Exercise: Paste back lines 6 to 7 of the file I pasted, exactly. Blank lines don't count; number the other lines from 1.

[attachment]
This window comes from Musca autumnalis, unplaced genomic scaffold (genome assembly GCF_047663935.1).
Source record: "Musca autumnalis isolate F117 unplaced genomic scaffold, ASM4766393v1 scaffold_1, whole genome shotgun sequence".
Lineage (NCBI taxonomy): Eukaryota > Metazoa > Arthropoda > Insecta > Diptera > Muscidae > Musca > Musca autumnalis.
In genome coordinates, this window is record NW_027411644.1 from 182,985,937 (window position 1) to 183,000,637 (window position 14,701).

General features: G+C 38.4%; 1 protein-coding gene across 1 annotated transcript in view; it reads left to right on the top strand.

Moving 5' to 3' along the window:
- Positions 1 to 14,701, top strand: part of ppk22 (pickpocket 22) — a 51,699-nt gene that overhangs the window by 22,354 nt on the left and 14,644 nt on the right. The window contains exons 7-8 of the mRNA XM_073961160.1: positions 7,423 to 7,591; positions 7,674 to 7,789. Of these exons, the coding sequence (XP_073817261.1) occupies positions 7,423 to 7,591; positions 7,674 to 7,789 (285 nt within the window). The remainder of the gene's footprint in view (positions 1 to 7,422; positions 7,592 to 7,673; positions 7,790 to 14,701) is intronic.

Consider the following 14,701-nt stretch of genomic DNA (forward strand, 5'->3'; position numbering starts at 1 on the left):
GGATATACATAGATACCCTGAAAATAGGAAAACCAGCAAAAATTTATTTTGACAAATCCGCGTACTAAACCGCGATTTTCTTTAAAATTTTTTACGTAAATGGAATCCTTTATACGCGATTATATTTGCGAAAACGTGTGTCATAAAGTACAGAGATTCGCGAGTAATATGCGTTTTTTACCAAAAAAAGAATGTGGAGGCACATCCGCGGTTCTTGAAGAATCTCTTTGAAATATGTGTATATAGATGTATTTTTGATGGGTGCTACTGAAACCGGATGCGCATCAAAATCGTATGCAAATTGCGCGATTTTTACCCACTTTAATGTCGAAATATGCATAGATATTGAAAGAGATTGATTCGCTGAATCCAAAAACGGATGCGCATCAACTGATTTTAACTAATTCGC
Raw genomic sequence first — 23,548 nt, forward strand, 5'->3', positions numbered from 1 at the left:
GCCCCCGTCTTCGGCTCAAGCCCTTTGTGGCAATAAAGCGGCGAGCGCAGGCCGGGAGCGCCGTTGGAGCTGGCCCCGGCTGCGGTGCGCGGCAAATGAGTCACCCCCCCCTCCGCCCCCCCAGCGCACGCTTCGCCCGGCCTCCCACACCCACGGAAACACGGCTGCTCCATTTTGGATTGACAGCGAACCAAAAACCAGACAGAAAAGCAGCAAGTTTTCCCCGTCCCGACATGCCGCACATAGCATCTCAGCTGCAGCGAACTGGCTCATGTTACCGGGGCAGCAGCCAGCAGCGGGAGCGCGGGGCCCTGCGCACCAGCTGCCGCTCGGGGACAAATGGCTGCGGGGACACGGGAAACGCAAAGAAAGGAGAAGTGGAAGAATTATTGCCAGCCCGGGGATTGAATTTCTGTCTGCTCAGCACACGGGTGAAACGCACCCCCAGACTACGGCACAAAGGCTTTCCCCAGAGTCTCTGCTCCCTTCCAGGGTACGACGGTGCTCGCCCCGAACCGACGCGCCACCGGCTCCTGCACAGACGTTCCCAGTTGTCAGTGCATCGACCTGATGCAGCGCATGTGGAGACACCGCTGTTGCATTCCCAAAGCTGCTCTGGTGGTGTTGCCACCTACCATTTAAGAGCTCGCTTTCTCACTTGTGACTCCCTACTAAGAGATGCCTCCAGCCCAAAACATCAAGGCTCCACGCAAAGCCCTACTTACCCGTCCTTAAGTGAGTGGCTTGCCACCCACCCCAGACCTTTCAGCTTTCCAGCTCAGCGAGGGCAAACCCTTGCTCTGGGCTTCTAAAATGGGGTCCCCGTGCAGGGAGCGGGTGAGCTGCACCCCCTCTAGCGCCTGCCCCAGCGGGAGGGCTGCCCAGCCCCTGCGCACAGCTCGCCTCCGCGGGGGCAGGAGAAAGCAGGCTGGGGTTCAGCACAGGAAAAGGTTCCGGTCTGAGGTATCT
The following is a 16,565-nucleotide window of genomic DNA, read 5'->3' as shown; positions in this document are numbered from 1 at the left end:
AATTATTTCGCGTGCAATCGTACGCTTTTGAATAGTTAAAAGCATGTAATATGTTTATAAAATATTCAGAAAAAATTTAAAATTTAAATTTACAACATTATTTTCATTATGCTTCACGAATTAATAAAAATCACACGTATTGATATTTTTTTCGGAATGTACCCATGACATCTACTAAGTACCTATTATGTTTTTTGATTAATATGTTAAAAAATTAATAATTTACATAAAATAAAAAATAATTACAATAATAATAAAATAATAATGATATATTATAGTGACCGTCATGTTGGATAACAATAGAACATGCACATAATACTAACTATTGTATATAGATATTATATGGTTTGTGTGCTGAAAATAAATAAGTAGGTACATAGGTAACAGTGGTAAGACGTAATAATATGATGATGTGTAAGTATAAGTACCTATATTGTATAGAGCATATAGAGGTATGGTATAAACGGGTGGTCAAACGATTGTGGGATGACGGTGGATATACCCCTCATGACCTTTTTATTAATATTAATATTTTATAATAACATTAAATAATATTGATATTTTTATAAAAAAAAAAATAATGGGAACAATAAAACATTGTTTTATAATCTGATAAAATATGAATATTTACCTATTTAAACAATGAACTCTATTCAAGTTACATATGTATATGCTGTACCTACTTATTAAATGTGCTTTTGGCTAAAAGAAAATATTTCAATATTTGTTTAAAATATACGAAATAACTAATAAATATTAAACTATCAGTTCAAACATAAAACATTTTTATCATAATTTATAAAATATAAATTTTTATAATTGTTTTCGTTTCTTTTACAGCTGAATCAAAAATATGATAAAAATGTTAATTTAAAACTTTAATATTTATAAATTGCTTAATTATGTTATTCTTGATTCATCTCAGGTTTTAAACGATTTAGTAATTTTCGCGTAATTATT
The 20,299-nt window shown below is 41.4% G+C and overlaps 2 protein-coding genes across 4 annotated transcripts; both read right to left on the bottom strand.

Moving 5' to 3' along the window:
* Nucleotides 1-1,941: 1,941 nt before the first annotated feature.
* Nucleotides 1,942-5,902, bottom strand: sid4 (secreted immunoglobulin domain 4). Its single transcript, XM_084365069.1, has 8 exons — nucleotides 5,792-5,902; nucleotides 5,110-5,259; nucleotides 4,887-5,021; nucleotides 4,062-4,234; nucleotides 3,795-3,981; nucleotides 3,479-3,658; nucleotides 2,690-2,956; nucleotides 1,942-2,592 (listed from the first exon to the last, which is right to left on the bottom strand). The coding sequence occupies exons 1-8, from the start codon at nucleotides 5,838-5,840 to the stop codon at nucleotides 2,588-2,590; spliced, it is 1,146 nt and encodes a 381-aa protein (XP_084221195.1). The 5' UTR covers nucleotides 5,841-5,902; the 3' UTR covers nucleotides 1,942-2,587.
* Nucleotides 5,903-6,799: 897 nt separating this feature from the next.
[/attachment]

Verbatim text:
Moving 5' to 3' along the window:
- Positions 1 to 14,701, top strand: part of ppk22 (pickpocket 22) — a 51,699-nt gene that overhangs the window by 22,354 nt on the left and 14,644 nt on the right. The window contains exons 7-8 of the mRNA XM_073961160.1: positions 7,423 to 7,591; positions 7,674 to 7,789. Of these exons, the coding sequence (XP_073817261.1) occupies positions 7,423 to 7,591; positions 7,674 to 7,789 (285 nt within the window). The remainder of the gene's footprint in view (positions 1 to 7,422; positions 7,592 to 7,673; positions 7,790 to 14,701) is intronic.